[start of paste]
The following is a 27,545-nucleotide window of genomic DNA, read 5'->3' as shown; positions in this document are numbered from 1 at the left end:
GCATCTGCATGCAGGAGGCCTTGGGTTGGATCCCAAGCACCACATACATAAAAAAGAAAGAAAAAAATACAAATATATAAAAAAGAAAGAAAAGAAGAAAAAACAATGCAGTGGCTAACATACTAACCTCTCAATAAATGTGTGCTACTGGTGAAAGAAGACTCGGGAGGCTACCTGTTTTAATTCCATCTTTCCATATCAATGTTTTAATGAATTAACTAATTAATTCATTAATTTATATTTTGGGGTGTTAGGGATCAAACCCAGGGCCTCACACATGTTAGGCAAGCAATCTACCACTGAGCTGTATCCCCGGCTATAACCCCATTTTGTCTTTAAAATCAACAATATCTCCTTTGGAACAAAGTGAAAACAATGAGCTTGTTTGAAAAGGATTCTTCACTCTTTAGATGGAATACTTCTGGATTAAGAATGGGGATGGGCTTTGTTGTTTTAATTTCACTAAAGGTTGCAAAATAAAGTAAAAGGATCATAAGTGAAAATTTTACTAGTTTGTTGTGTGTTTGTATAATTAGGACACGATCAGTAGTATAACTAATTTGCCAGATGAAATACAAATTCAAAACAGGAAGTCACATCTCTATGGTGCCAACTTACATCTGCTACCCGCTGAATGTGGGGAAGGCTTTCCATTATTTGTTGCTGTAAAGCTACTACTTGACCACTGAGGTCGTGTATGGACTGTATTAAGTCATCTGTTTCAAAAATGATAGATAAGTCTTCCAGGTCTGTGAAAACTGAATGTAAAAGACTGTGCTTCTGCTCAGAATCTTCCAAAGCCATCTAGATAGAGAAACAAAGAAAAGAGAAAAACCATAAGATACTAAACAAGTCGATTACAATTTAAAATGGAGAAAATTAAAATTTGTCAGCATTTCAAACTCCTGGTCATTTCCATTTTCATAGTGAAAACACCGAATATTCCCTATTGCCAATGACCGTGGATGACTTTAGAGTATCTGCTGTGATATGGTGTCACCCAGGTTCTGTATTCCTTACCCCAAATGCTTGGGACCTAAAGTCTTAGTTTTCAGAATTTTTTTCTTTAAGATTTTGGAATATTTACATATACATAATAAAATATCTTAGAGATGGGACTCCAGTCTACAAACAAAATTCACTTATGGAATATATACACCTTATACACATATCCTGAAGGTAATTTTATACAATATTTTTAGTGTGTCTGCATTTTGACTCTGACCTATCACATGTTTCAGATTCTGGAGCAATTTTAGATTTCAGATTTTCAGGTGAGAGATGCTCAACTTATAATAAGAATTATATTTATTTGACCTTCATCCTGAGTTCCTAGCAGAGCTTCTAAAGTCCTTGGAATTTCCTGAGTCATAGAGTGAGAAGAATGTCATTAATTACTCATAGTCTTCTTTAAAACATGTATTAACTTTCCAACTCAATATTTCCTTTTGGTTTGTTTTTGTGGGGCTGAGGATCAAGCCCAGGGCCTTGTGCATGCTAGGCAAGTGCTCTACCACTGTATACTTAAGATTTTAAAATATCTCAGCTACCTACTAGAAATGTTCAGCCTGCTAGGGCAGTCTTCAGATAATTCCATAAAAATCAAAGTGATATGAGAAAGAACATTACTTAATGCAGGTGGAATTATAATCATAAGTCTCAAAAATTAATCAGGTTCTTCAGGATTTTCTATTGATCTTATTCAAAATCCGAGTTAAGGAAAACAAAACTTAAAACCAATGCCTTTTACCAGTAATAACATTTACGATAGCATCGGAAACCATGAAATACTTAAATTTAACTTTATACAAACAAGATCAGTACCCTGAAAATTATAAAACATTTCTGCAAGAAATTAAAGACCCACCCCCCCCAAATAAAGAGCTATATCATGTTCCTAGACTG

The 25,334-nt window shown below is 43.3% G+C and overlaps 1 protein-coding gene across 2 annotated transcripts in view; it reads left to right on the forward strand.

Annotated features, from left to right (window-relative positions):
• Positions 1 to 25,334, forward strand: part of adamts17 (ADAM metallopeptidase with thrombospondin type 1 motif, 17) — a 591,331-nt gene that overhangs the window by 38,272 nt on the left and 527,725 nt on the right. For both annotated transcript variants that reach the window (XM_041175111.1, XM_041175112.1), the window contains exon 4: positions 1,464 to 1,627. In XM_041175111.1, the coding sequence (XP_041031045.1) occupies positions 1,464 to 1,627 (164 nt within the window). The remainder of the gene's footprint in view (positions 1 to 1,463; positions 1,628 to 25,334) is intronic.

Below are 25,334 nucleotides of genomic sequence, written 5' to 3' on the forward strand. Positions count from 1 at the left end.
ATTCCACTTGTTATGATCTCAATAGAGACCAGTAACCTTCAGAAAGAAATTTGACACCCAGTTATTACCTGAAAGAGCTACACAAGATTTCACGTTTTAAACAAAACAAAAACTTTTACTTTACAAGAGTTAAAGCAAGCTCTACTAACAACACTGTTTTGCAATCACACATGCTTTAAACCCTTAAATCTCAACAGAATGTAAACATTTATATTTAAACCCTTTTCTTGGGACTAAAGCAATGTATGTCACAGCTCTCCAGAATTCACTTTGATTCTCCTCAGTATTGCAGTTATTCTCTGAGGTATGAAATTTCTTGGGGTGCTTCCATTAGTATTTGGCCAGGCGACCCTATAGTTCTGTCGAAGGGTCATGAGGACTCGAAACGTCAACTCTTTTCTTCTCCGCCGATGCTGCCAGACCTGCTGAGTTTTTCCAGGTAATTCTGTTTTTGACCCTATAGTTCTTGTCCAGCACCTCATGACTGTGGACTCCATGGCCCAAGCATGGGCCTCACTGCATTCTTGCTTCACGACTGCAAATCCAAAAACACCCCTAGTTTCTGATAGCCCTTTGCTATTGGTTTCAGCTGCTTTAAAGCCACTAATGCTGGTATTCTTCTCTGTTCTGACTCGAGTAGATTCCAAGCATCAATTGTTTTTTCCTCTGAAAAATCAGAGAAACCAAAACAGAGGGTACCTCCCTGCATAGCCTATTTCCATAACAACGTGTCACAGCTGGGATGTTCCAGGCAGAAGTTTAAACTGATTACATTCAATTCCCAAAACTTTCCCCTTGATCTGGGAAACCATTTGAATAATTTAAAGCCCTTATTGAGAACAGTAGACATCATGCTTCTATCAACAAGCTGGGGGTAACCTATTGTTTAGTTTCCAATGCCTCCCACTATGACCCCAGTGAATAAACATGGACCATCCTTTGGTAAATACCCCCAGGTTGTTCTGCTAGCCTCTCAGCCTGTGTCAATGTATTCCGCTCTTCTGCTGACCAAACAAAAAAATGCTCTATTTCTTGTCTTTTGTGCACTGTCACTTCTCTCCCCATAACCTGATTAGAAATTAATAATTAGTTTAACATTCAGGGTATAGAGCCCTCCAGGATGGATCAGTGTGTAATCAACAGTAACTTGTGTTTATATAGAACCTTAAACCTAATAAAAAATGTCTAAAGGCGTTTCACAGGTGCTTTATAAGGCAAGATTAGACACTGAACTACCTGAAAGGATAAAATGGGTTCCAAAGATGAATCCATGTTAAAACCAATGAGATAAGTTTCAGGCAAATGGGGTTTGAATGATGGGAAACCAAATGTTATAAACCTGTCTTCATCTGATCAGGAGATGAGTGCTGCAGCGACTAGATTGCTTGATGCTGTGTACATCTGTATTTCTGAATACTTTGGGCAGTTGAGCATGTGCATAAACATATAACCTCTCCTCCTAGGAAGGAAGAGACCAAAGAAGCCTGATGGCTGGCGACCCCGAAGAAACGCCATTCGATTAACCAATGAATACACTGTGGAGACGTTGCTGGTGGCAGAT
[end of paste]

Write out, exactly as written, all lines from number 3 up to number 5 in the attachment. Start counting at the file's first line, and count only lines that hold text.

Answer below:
The 25,334-nt window shown below is 43.3% G+C and overlaps 1 protein-coding gene across 2 annotated transcripts in view; it reads left to right on the forward strand.

Annotated features, from left to right (window-relative positions):
• Positions 1 to 25,334, forward strand: part of adamts17 (ADAM metallopeptidase with thrombospondin type 1 motif, 17) — a 591,331-nt gene that overhangs the window by 38,272 nt on the left and 527,725 nt on the right. For both annotated transcript variants that reach the window (XM_041175111.1, XM_041175112.1), the window contains exon 4: positions 1,464 to 1,627. In XM_041175111.1, the coding sequence (XP_041031045.1) occupies positions 1,464 to 1,627 (164 nt within the window). The remainder of the gene's footprint in view (positions 1 to 1,463; positions 1,628 to 25,334) is intronic.